If the coho population of a coastal stream is much lower than what it was in historic times, the best thing to do is to add young fish to the system in hopes of bringing it back to the original capacity. Right? Wrong. We concluded that release of hatchery coho presmolts into coastal streams has resulted in a replacement of late spawning wild fish by early spawning hatchery fish with poor survival. Our introduction of hatchery presmolts has hurt coastal coho populations rather than helped them.
The results show that the summer rearing densities of the juveniles were increased by 50% due to stocking of presmolts. However, we found a 40-50 percent decrease in wild coho juveniles in the stocked streams. We also found that, despite the 50% increase in rearing densities in the stocked streams, adult abundance usually did not increase.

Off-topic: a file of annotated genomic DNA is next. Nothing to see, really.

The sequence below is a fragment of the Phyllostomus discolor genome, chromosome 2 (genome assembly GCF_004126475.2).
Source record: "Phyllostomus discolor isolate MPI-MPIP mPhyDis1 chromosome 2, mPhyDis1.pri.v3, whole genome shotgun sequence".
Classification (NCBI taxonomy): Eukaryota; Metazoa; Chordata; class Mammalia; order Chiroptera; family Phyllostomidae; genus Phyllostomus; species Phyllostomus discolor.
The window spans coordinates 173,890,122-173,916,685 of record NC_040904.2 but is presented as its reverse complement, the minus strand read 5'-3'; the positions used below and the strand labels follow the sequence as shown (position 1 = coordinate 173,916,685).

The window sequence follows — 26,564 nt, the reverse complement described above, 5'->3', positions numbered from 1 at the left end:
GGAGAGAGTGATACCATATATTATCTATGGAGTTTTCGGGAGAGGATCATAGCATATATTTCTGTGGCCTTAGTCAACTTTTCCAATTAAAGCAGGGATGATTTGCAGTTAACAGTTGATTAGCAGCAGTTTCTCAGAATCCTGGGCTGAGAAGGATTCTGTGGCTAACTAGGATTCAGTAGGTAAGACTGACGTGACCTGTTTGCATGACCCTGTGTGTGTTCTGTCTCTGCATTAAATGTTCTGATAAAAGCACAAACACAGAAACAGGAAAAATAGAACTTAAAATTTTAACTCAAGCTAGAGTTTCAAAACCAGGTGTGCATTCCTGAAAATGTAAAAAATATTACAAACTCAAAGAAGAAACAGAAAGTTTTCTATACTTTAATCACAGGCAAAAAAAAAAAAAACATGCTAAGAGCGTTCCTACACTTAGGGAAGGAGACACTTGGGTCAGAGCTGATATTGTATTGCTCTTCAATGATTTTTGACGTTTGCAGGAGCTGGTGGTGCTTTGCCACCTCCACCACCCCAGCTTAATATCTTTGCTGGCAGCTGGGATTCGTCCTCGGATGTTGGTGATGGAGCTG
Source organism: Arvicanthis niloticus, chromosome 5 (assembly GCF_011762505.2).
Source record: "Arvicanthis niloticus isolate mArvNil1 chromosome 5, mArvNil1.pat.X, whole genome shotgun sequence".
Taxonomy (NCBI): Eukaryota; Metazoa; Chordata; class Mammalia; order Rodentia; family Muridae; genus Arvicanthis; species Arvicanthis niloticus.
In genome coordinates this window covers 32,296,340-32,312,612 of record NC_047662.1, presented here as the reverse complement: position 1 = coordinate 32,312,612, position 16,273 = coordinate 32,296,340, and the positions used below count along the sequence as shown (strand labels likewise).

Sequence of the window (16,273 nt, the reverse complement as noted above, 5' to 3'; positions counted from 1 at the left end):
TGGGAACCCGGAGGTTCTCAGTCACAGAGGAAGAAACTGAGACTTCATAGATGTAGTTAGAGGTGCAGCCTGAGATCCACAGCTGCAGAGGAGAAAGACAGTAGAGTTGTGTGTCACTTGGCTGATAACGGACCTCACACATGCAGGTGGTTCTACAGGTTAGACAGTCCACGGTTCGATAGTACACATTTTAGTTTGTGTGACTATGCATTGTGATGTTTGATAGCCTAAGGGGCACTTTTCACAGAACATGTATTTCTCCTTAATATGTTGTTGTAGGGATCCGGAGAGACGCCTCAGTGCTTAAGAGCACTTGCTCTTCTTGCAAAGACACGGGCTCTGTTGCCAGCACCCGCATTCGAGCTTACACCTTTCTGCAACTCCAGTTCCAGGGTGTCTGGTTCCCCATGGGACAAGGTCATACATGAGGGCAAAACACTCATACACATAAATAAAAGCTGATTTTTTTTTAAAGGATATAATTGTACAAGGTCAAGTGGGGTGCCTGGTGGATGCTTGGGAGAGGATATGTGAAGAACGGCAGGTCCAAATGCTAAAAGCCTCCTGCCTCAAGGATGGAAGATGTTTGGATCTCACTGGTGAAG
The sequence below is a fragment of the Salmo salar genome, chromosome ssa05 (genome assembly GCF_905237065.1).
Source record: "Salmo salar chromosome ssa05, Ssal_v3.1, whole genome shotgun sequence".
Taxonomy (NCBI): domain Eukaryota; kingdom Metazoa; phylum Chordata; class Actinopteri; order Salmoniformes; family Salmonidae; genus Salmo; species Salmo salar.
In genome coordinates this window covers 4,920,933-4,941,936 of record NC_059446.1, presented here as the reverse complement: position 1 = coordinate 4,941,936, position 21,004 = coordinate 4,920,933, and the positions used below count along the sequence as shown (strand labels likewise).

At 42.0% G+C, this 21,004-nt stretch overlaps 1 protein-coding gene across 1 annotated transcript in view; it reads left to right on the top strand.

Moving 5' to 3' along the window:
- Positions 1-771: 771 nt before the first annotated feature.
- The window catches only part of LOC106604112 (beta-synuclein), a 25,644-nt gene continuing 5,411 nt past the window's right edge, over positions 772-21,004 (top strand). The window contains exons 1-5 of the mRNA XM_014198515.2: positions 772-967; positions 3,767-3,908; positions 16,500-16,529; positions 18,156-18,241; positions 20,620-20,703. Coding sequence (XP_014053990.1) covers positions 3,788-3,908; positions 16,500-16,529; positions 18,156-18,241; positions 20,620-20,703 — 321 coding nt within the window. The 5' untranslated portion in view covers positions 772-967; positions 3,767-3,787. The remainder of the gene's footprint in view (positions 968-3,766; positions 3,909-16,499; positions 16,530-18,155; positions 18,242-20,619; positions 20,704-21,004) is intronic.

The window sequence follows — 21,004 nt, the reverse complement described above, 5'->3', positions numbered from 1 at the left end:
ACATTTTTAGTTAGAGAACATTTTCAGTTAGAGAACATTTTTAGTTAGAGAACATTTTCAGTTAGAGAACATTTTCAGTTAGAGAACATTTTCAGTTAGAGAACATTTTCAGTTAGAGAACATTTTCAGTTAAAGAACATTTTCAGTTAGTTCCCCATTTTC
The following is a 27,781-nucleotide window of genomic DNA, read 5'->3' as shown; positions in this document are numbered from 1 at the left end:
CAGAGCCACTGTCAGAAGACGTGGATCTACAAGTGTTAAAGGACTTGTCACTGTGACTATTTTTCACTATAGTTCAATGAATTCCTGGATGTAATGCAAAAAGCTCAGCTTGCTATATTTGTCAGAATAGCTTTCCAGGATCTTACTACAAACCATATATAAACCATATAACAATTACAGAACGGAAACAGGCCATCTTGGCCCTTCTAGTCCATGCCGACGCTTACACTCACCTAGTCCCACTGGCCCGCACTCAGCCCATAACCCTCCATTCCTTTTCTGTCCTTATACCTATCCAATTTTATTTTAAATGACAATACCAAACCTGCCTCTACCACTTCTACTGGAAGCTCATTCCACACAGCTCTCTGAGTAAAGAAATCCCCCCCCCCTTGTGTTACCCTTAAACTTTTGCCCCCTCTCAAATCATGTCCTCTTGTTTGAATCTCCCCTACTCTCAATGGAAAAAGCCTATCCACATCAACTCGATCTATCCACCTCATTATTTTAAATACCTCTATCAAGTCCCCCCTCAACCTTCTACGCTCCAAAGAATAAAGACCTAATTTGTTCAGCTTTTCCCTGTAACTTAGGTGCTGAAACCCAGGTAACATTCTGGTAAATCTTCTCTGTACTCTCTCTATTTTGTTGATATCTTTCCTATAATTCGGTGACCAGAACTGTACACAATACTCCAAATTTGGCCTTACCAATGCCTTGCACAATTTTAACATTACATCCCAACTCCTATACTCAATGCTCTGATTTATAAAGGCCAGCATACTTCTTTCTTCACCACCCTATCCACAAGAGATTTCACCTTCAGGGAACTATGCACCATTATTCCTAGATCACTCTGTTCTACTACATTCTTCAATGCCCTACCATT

The release of hatchery coho presmolts was intended to help restore wild coho populations. We found that juvenile densities in streams where hatchery presmolts returned to spawn were 46% lower than streams without presmolts. The early spawning hatchery fish apparently do not contribute substantially to juvenile production. The reduction in juvenile abundance corresponds to a similar reduction in late spawning wild adults.The contribution of presmolts to ocean fisheries is about 0.1%, i.e., to add 1000 adults to the ocean fisheries, we need to release 1 million presmolts.